Vascular Rings Clinical Presentation

Updated: Apr 05, 2019
  • Author: Shabir Bhimji, MD, PhD; Chief Editor: Jeffrey C Milliken, MD  more...
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Presentation

History and Physical Examination

Symptoms and physical findings produced by vascular rings are primarily those of airway or esophageal compression. Individuals with a narrow or tight ring have a significant degree of constriction of one or both of these structures and present very early in life.

The vast majority of patients with a vascular ring present with symptoms in infancy or very early in childhood. [13]  However, a small number of patients do not manifest symptoms until later in life, and others remain entirely asymptomatic. [14]  Common symptoms include the following:

  • Stridor
  • Cyanosis
  • Wheezing
  • Respiratory distress
  • Apnea
  • Characteristic high-pitched, brassy cough

Additional findings include the following:

  • History of asthma
  • Recurrent pneumonia
  • Evidence of dysphagia or difficulty with feedings

In some cases, airway symptoms are worsened or aggravated by feedings. Intercostal retractions during respiration are observed in some infants with severe obstruction. Others may try to maintain a position in which the head is hyperextended to improve breathing and minimize the obstruction. Air-trapping and evidence of pulmonary hyperinflation may also be present in one or both lungs in severe cases.

Symptoms of airway obstruction predominate in patients who present in infancy or the first few years of life. Dysphagia and symptoms related to the esophagus are the more likely presenting findings in older children and adults with vascular rings. Esophageal compression is usually posterior. Symptoms that are present soon after birth may include slow breast or bottle feeding, fatigue with feeding, frequent regurgitation, and aspiration pneumonias. In most cases, workup is initiated when solid foods are introduced, which causes more pronounced dysphagia.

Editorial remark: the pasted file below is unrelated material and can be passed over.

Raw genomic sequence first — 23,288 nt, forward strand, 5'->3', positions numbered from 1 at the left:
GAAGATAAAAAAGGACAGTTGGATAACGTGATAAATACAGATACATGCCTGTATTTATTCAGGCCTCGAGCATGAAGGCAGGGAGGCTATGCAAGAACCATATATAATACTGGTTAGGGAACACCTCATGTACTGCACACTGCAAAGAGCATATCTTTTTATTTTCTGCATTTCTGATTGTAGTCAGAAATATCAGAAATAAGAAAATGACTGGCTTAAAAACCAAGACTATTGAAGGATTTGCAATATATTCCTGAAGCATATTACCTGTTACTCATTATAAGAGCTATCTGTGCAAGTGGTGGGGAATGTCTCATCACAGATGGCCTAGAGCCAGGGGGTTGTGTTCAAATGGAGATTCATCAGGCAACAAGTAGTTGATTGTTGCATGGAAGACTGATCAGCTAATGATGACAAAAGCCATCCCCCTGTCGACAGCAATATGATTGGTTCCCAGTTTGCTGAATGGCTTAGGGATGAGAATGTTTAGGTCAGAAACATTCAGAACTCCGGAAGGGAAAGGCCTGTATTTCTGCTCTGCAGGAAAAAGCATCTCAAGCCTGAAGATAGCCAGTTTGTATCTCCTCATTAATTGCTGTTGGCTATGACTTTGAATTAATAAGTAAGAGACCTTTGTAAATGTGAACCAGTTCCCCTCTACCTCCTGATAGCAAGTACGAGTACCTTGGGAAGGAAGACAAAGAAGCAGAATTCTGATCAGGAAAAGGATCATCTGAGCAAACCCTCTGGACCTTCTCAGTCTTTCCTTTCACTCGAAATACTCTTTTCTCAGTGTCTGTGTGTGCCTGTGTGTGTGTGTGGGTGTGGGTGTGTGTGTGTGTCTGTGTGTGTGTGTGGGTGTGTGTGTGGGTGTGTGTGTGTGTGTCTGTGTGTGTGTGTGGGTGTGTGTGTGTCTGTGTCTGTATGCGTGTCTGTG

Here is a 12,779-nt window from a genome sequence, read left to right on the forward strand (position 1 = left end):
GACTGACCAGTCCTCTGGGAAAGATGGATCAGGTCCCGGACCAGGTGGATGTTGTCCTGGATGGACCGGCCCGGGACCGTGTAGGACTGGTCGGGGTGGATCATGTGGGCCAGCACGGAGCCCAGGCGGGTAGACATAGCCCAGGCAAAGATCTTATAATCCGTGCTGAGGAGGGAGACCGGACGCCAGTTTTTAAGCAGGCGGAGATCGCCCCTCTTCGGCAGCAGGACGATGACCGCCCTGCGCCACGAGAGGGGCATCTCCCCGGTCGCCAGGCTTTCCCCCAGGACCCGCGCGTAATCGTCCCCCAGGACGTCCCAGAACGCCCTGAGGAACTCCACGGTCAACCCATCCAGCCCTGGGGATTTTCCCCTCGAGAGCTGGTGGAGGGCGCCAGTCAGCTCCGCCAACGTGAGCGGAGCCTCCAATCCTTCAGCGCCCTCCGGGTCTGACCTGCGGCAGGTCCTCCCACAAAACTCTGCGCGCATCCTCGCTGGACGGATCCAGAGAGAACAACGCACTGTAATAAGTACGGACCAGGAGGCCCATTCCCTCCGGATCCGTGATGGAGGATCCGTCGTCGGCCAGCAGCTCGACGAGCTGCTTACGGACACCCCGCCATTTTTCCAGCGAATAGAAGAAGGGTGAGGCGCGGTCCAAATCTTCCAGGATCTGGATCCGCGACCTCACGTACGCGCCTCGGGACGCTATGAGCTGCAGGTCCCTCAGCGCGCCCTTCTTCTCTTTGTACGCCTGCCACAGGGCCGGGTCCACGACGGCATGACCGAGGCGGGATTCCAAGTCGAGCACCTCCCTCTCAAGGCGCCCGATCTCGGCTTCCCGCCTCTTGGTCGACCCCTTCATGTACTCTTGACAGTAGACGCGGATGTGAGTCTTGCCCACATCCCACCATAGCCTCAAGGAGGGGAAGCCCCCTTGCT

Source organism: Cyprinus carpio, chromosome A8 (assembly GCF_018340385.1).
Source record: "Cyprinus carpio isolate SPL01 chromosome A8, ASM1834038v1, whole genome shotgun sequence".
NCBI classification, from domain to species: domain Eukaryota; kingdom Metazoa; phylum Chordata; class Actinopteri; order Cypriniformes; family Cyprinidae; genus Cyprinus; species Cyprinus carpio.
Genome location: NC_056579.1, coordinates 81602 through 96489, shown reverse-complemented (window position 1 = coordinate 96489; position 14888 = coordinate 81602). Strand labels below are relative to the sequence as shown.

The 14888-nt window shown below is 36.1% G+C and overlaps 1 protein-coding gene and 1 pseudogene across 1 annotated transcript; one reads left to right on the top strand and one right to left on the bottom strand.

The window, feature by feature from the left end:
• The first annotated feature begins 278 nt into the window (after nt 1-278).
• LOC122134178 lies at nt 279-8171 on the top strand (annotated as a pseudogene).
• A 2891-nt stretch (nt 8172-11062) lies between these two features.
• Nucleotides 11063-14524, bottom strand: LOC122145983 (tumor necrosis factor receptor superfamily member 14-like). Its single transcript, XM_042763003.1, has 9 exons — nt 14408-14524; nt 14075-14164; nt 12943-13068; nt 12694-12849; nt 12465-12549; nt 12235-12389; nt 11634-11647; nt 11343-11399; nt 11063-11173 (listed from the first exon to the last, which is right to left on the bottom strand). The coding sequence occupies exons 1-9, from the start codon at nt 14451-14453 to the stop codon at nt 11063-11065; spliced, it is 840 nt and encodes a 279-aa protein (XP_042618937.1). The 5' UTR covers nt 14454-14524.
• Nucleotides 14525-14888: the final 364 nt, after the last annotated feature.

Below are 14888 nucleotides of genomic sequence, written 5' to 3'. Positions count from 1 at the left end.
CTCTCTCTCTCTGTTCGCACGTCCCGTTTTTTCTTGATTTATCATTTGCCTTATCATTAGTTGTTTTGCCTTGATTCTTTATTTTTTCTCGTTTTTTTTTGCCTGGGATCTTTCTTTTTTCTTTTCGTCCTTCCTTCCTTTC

The double aortic arch is the anomaly that usually produces the most severe airway compression in the youngest patients. The second most common configuration, right aortic arch and left ligamentum arteriosum with retroesophageal left subclavian artery, displays a spectrum of severity. Some individuals present in infancy or very early in childhood, whereas others do not present until adulthood.

Although patients with associated cardiac lesions may have additional symptoms secondary to that abnormality, symptoms of airway compression related to the constricting vascular ring are usually most prominent.

Finally, it nshould be kept in mind that some patients with a complete vascular ring have minimal symptoms or remain asymptomatic. In such cases, the abnormal arch anatomy is often discovered incidentally when the patient is undergoing diagnostic studies for another problem.

Conversely, if left aortic arch with associated retroesophageal right subclavian artery is incidentally found during diagnostic studies for symptoms of dysphagia, the clinician should not assume that this vascular abnormality, which is not a true vascular ring, is the source of the symptoms. Additional investigation for the true cause should be pursued. This arch abnormality, previously believed to be responsible for dysphagia symptoms and for which the term dysphagia lusoria was coined long ago, is rarely responsible for esophageal symptoms.